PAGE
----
Sophia Maria Favela (1997) is a socially engaged photographer, focused on topics such as identity, culture, and women. Her photographs capture her search for the relationship between personal, intimate stories and current social issues. The vulnerable images with a rough edge are characterized by a duality that is present within the artist as well, due to her cultural background. Through her work, Favela creates space for her activistic beliefs and visual expression to co-exist, challenging the viewer to question themselves, their surroundings and privileges.
I was brought up in a world where women are silenced. We were taught to be quiet, to shrink ourselves, make ourselves smaller. The violence of the system we live in has overpowered us and we let it happen — until we didn’t.
We are here, standing tall on the shoulders of our ancestor angels. They have whispered in our ears "take up the space that is rightfully yours". The whispers became louder, inspiring our voices to grow stronger. The whispers continue this beautiful train reaction; giving courage to others to speak up.
The strength of a woman is limitless. Our vulnerability is our power, our rage is our source and our words turn into healing, solidarities and communities.
We are a chorus of voices that will not be silenced.
HIS GAZE DOES NOT DEFINE ME; ON SEXUAL LIBERATION AS A WOMEN
A heterosexual woman can go through life without questioning her sexuality, yet once she wakes up and becomes aware of the patriarchal influence on every aspect of her life, it feels too problematic to ignore.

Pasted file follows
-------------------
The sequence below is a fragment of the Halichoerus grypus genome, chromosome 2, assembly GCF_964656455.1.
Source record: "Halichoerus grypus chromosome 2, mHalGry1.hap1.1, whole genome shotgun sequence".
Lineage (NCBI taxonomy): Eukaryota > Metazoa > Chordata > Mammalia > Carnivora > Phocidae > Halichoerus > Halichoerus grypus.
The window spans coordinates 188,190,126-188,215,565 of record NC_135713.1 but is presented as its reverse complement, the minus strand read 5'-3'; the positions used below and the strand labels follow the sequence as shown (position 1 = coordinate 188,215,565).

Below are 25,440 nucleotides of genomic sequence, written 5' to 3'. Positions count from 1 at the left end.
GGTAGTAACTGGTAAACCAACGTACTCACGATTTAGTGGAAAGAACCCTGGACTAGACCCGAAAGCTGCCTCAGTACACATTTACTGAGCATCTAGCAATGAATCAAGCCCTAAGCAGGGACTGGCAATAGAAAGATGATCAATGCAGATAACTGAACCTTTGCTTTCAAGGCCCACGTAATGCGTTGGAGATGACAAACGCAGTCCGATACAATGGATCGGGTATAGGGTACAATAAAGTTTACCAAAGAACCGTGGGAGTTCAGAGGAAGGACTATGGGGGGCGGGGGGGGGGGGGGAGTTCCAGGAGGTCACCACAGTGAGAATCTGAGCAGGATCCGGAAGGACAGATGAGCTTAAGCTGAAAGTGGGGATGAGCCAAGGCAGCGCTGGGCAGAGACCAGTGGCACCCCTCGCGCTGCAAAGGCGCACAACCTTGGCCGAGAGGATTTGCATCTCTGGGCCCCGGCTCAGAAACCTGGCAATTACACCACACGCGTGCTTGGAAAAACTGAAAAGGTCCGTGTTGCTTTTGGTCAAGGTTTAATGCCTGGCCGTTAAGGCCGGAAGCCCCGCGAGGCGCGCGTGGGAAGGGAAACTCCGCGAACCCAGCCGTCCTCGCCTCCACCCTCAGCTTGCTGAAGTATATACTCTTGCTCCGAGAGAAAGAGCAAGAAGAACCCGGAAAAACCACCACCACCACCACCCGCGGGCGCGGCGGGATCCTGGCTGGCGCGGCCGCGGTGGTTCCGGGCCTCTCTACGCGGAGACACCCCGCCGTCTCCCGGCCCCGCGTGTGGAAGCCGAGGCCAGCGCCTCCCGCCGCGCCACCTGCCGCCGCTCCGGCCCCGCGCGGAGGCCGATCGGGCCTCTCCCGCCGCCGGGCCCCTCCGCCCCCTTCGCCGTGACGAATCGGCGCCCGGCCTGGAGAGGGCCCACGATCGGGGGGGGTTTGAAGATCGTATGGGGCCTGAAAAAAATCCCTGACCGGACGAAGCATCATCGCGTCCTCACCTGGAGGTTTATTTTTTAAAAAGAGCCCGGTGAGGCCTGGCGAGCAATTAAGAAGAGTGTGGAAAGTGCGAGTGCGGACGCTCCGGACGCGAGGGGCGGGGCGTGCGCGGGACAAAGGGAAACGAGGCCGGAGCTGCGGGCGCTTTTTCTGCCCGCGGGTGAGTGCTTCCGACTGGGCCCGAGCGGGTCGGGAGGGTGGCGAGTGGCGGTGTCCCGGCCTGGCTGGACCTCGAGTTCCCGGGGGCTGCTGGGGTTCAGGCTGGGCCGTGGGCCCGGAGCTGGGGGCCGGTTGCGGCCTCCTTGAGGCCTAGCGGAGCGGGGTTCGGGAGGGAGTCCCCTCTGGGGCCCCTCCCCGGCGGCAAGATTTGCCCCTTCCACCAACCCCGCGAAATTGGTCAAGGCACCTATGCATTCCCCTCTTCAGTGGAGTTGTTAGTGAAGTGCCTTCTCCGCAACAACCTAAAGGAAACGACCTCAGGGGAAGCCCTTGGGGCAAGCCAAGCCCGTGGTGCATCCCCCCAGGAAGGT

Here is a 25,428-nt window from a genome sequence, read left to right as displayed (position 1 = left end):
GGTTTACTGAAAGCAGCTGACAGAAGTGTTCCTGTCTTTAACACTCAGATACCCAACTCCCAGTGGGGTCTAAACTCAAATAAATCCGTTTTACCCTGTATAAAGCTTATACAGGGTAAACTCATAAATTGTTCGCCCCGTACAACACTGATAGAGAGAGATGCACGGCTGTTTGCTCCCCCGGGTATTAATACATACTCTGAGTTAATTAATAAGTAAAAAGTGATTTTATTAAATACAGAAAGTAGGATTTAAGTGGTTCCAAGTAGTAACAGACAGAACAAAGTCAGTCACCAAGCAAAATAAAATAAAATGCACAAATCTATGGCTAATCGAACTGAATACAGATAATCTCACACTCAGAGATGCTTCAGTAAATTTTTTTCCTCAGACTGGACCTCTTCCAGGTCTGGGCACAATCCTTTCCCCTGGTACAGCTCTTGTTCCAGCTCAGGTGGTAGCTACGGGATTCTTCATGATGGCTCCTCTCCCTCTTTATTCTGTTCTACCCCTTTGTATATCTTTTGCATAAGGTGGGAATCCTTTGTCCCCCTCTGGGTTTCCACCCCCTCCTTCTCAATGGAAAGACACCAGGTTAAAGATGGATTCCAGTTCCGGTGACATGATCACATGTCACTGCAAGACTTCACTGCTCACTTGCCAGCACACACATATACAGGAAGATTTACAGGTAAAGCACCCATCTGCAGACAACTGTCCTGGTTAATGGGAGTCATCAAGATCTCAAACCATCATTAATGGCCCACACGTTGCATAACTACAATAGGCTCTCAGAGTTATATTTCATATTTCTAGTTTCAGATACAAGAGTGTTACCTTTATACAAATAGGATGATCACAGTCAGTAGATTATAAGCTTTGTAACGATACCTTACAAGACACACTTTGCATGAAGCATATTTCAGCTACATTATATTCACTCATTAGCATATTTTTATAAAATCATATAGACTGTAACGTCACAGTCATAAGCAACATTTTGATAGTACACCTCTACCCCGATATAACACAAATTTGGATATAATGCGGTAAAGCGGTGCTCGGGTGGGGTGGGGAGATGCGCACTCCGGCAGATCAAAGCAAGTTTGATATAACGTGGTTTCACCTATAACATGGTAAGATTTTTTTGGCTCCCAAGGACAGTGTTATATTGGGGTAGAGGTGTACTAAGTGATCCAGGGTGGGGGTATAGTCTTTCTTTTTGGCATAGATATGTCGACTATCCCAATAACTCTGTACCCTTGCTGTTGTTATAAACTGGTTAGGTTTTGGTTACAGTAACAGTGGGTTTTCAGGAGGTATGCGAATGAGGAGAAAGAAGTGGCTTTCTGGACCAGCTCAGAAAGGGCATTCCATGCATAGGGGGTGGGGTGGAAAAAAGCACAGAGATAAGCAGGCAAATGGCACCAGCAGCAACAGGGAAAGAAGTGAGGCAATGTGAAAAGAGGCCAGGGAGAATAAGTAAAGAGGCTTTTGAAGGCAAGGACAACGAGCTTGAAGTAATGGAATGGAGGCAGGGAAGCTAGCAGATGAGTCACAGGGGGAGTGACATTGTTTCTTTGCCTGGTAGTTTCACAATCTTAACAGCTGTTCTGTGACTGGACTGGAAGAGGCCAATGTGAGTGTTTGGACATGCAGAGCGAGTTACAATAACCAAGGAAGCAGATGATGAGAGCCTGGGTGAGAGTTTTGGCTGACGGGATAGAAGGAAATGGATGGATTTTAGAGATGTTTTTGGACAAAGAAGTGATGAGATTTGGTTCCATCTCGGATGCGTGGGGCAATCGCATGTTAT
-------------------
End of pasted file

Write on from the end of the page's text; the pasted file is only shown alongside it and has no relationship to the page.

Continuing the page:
By looking at visual culture in western society, we can see how female sexuality is defined through how it is depicted. Industries such as film, advertisement and photography are (and always have been) male dominated, more accurately by white, heterosexual, able-bodied, cisgender men. When we look at things, mostly created by men, we learn to see things through the eyes of men, and start viewing or depicting the world from the perspective of men; “the male gaze.” The sexual politics of the gaze suggest a sexualized way of looking that empowers men and objectifies women. Women are visually positioned as an “object” of heterosexual male desire thus her feelings, thoughts and her own sexual drives are less important and separated to be able to see her as an object. Due to the result of a lifetime of seeing women sexualized in visual culture we are made very comfortable with assuming the male gaze. Because of this, it has formed a way into our private spaces as well, perpetuating women’s real-life sexual objectification by others and themselves.
Shifting the idea from sexuality being a performance to it being an experience that is ours, as well as knowing our worth, will allow for women to recognize their sexual power and take back control. Women can reject being sexualized while being sexual without shame. It will liberate women and give us the strength to demand — both of which are crucial to happy and healthy experiences.
Let us work together, create together and stand together. When we talk about our experiences, we can identify patterns of oppression and figure out ways to overturn them. In order to empower ourselves and each other, women need to unite. And when we put the anger and pain towards art and creations that offer our perspectives to the world, we can be part of the process of shifting the narrative.